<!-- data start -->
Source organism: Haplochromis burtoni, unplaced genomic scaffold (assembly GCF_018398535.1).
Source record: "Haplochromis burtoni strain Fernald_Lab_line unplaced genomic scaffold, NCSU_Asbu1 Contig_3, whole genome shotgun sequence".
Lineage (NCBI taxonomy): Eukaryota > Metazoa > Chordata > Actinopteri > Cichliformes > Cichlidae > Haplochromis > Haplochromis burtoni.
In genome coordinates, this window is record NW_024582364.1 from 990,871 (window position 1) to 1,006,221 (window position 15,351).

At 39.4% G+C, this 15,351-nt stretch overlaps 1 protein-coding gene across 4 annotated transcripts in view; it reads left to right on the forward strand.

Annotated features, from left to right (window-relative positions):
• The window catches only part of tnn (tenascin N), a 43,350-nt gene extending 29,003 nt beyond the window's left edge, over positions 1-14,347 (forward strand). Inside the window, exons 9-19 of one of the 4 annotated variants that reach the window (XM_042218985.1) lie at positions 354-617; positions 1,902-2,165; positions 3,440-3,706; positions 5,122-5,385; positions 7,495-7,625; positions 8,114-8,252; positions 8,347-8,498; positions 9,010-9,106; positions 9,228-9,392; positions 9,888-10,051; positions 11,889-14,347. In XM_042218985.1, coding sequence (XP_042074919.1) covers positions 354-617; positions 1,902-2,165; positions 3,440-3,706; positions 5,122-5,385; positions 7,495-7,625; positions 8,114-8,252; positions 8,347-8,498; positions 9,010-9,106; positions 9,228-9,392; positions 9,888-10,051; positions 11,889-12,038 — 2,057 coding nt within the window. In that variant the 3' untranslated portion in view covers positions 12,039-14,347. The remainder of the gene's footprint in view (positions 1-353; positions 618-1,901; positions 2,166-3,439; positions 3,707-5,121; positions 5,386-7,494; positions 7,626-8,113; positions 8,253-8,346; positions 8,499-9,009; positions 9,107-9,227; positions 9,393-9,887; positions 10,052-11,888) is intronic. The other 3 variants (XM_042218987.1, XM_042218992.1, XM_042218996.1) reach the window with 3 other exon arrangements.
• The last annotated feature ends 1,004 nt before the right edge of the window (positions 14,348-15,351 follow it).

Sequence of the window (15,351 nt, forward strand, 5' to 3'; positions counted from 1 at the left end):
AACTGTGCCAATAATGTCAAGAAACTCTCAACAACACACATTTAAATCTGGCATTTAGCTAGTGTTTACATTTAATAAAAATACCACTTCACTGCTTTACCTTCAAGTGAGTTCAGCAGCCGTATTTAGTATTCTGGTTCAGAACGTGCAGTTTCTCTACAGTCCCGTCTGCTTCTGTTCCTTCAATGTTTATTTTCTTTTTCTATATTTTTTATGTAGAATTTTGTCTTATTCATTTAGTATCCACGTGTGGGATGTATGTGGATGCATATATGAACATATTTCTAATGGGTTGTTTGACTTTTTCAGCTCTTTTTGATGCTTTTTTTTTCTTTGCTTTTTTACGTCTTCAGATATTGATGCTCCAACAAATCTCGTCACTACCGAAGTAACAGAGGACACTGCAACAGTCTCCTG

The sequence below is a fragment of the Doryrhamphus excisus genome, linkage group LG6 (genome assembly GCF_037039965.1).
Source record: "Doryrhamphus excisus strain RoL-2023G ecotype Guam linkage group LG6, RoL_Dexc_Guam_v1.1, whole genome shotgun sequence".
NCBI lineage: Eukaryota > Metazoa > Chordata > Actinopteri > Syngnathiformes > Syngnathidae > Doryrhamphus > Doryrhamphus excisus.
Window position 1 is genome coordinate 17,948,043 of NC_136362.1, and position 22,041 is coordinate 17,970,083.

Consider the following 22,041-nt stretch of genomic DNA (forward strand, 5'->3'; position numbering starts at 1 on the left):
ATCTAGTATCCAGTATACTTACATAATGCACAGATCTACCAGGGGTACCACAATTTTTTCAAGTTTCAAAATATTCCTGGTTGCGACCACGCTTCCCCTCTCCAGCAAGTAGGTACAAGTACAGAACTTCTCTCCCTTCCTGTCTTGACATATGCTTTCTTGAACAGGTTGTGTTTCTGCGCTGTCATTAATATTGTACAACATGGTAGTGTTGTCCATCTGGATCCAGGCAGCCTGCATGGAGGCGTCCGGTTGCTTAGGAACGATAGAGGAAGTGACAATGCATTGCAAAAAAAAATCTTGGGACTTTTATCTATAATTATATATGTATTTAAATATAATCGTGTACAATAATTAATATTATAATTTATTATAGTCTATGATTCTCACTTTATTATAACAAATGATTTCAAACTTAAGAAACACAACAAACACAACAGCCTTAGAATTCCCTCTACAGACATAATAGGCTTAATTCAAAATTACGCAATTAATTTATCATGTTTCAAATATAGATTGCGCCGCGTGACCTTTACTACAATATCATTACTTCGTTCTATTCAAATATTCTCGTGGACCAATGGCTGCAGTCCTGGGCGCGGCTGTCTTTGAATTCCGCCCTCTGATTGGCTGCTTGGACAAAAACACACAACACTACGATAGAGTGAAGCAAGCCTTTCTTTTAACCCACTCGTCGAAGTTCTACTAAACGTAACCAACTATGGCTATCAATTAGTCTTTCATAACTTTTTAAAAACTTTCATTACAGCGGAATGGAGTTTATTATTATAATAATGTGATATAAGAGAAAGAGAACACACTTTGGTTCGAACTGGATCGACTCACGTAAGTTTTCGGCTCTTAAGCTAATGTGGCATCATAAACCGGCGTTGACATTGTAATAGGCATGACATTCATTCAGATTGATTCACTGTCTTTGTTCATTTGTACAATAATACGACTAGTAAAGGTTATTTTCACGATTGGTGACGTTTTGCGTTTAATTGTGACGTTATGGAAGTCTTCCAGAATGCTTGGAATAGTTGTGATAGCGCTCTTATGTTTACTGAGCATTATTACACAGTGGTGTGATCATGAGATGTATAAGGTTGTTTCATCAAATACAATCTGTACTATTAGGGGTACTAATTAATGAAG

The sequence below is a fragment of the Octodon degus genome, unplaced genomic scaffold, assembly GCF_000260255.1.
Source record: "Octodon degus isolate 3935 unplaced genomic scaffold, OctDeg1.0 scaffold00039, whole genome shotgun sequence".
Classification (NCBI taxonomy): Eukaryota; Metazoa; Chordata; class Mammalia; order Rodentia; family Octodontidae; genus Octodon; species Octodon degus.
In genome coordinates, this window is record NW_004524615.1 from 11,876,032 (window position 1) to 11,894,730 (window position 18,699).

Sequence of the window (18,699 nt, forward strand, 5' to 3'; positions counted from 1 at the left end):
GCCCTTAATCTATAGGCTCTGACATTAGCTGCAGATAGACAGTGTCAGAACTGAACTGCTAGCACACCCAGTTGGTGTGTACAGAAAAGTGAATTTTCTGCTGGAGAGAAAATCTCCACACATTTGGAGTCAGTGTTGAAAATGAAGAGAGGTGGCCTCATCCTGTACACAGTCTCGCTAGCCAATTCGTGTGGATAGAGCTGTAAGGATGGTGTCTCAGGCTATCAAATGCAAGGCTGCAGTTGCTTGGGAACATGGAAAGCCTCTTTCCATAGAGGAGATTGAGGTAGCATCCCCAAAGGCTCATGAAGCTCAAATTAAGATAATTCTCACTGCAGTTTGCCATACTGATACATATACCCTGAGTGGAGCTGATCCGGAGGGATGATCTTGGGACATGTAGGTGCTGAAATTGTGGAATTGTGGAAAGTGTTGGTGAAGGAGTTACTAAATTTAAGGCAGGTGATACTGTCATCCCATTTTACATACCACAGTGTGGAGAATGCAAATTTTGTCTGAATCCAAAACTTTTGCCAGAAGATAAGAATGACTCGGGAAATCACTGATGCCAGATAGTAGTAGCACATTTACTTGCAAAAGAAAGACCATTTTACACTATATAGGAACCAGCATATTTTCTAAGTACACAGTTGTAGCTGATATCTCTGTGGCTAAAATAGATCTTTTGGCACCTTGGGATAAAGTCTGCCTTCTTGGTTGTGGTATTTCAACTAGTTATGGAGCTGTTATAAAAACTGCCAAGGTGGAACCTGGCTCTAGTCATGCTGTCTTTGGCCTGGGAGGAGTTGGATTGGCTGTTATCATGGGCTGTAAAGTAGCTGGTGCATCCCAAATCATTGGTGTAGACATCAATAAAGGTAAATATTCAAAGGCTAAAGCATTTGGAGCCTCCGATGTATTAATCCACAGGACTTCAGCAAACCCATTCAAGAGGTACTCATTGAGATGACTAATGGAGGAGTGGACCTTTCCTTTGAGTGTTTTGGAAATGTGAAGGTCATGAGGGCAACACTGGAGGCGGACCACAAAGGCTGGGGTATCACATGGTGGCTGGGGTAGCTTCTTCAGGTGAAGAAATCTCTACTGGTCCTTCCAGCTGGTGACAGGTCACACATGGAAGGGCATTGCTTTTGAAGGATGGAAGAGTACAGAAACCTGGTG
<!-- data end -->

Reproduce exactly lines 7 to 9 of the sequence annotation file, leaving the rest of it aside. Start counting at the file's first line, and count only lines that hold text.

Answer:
• The window catches only part of tnn (tenascin N), a 43,350-nt gene extending 29,003 nt beyond the window's left edge, over positions 1-14,347 (forward strand). Inside the window, exons 9-19 of one of the 4 annotated variants that reach the window (XM_042218985.1) lie at positions 354-617; positions 1,902-2,165; positions 3,440-3,706; positions 5,122-5,385; positions 7,495-7,625; positions 8,114-8,252; positions 8,347-8,498; positions 9,010-9,106; positions 9,228-9,392; positions 9,888-10,051; positions 11,889-14,347. In XM_042218985.1, coding sequence (XP_042074919.1) covers positions 354-617; positions 1,902-2,165; positions 3,440-3,706; positions 5,122-5,385; positions 7,495-7,625; positions 8,114-8,252; positions 8,347-8,498; positions 9,010-9,106; positions 9,228-9,392; positions 9,888-10,051; positions 11,889-12,038 — 2,057 coding nt within the window. In that variant the 3' untranslated portion in view covers positions 12,039-14,347. The remainder of the gene's footprint in view (positions 1-353; positions 618-1,901; positions 2,166-3,439; positions 3,707-5,121; positions 5,386-7,494; positions 7,626-8,113; positions 8,253-8,346; positions 8,499-9,009; positions 9,107-9,227; positions 9,393-9,887; positions 10,052-11,888) is intronic. The other 3 variants (XM_042218987.1, XM_042218992.1, XM_042218996.1) reach the window with 3 other exon arrangements.
• The last annotated feature ends 1,004 nt before the right edge of the window (positions 14,348-15,351 follow it).

Sequence of the window (15,351 nt, forward strand, 5' to 3'; positions counted from 1 at the left end):